(CNN)Marvel's Midas touch with blockbuster movies has proved more elusive in the realm of television, as ABC's "Inhumans" gets off to a clunky start while Fox's "The Gifted" -- a different sort of family drama, culled from the "X-Men" universe -- has more to recommend it but still looks decidedly mortal.
Marvel's Midas touch missing in 'Inhumans,' 'The Gifted'
Pretty faithfully adapting the comics, "Inhumans" tries to bring an operatic quality and look to the material, but the character dynamics simply feel heavy-handed, and the visuals hardly justify a big-screen TV, much less anteing up for an Imax premiere with which Marvel experimented earlier this month.
For the uninitiated, the plot revolves around a race with extraordinary powers, hiding from the human world on a moon base known as Attilan. Living under what amounts to a caste system, the Inhumans are led by their king, Black Bolt (Anson Mount), who dare not speak a word, lest his voice unleash devastation. (Mount does what he can to communicate, but more often than not simply looks slightly constipated.)
Married to Medusa (Serinda Swan), whose hair practically has a life of its own, Black Bolt's leadership is challenged by his brother, Maximus ("Game of Thrones'" Iwan Rheon), who plots to overthrow him. The coup attempt forces Black Bolt and his extended brood into retreat, relying on a giant dog named Lockjaw, who can teleport his masters and mistresses wherever they wish to go -- the kind of flourish likely to elicit groans and giggles from the uninitiated, which is a risk throughout.
Marvel has long since figured out how to make comic-book-y content palatable to a mass audience, but that doesn't prevent "Inhumans" from playing as stiff and silly in too many places, highlighting the lingering challenge of transforming four-color panels into three-dimensional dramas. Nor does it help that the writing is consistently weak, feeling more than anything like a warmed-over reincarnation of "Dynasty," only with superpowers and more unorthodox outfits.
"The Gifted," meanwhile, also features a family on the run, although the similarities pretty much end there.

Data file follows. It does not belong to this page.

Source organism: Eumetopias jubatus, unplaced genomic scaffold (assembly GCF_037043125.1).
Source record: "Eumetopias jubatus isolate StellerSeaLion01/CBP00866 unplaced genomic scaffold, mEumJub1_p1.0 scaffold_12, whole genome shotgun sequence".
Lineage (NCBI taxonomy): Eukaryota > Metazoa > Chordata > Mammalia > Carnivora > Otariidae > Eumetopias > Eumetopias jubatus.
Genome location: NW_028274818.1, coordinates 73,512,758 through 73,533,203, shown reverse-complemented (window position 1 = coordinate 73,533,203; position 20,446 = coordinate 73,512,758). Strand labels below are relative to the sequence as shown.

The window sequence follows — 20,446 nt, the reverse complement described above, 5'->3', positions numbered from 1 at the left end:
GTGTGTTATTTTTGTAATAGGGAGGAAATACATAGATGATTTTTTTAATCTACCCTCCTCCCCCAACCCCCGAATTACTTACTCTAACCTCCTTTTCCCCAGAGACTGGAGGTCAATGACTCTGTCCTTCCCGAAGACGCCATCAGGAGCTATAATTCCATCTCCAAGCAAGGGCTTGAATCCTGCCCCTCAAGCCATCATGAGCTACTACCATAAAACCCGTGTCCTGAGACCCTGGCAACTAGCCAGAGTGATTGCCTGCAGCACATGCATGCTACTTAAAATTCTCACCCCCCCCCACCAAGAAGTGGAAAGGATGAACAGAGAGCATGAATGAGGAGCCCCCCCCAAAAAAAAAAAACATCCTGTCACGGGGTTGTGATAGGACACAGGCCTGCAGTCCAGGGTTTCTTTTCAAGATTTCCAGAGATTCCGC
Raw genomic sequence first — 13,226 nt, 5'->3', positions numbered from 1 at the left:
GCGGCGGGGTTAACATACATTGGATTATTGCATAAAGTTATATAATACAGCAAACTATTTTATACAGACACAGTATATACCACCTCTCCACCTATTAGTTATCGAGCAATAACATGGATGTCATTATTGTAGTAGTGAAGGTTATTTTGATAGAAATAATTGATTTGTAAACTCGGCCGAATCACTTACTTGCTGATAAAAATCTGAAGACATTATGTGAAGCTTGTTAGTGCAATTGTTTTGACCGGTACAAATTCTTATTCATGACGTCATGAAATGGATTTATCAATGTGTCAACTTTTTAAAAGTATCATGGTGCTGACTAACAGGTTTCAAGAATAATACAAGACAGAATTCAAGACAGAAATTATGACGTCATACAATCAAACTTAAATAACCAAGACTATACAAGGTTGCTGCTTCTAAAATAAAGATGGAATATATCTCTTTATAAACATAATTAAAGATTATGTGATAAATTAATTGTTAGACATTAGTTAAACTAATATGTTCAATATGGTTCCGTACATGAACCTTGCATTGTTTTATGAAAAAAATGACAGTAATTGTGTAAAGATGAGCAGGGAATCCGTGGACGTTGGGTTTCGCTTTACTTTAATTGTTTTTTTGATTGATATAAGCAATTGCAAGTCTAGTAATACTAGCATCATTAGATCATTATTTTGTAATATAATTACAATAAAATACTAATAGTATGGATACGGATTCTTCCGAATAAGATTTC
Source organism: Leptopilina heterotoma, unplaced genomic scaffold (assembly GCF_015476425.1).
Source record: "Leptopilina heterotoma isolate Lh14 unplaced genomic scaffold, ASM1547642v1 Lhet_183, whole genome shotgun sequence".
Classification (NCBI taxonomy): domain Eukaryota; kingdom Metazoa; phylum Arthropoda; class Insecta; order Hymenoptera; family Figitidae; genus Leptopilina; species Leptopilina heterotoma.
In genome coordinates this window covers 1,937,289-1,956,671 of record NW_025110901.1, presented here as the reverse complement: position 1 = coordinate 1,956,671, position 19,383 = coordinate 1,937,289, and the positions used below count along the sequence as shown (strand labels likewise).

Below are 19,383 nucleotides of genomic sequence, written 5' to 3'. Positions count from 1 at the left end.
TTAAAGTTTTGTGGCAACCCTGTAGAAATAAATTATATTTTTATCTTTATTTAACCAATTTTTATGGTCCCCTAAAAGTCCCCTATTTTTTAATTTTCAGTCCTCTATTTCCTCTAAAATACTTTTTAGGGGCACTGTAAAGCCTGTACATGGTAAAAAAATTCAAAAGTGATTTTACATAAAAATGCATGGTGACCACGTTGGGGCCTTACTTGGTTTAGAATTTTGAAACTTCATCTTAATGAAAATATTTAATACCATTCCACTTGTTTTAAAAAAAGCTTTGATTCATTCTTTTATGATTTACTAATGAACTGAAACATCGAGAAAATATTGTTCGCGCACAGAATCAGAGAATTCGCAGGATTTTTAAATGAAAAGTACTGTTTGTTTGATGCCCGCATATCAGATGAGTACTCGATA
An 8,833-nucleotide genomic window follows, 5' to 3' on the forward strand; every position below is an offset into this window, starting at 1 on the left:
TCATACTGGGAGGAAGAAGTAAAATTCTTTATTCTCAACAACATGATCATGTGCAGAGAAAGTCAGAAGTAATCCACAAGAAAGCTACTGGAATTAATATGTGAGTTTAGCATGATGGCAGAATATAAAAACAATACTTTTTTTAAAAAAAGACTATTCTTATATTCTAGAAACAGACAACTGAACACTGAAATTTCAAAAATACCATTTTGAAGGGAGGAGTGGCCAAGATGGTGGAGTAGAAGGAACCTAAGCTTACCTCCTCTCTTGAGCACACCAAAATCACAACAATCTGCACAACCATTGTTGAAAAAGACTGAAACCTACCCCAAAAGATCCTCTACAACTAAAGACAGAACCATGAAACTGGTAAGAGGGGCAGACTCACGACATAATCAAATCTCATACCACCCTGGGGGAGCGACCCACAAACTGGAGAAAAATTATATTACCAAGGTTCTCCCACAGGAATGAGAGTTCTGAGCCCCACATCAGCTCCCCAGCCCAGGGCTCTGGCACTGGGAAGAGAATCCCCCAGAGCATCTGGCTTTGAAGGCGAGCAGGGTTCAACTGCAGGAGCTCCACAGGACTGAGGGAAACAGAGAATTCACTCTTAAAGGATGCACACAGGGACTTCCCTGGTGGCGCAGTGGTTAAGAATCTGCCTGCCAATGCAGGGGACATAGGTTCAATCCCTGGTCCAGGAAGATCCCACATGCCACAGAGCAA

Stephen Moyer ("True Blood") and Amy Acker ("Person of Interest") play parents who discover their two teenagers have mutant powers, putting the entire clan in the crosshairs of a government that would seek to confine them.
In the pilot, they also encounter what amounts to an underground group of mutants that have banded together to evade detection, with the feds in hot pursuit.
The family dynamics are pretty banal despite a solid cast, and the plot at least initially brings to mind "No Ordinary Family," a short-lived ABC drama about another suburban couple and their kids who acquire super powers, spiced with a touch of "Heroes" for good measure.
The real trick will be how well the show can sustain its cat-and-mouse game, while avoiding the pitfalls that go with overplaying the use of mutants as a surrogate for persecuted minorities, as well as a metaphor for teens feeling like outcasts. Puberty can be confusing enough even if you can't toss cars around, as the kids do with their vaguely delineated powers.
For all that, "The Gifted" likely warrants a second look, while "Inhumans" -- which kicks off with a two-hour premiere -- should have a hard time escaping its initial creative trajectory. ABC has scheduled this eight-episode series on Friday nights, where ratings expectations should be more modest.
Still, "Inhumans" needn't worry about reaching for the stars, when just maintaining a place on Earth looks like its immediate challenge.
"Marvel's Inhumans" premieres Sept. 29 at 8 p.m. on ABC. "The Gifted" premieres Oct. 2 at 9 p.m. on Fox.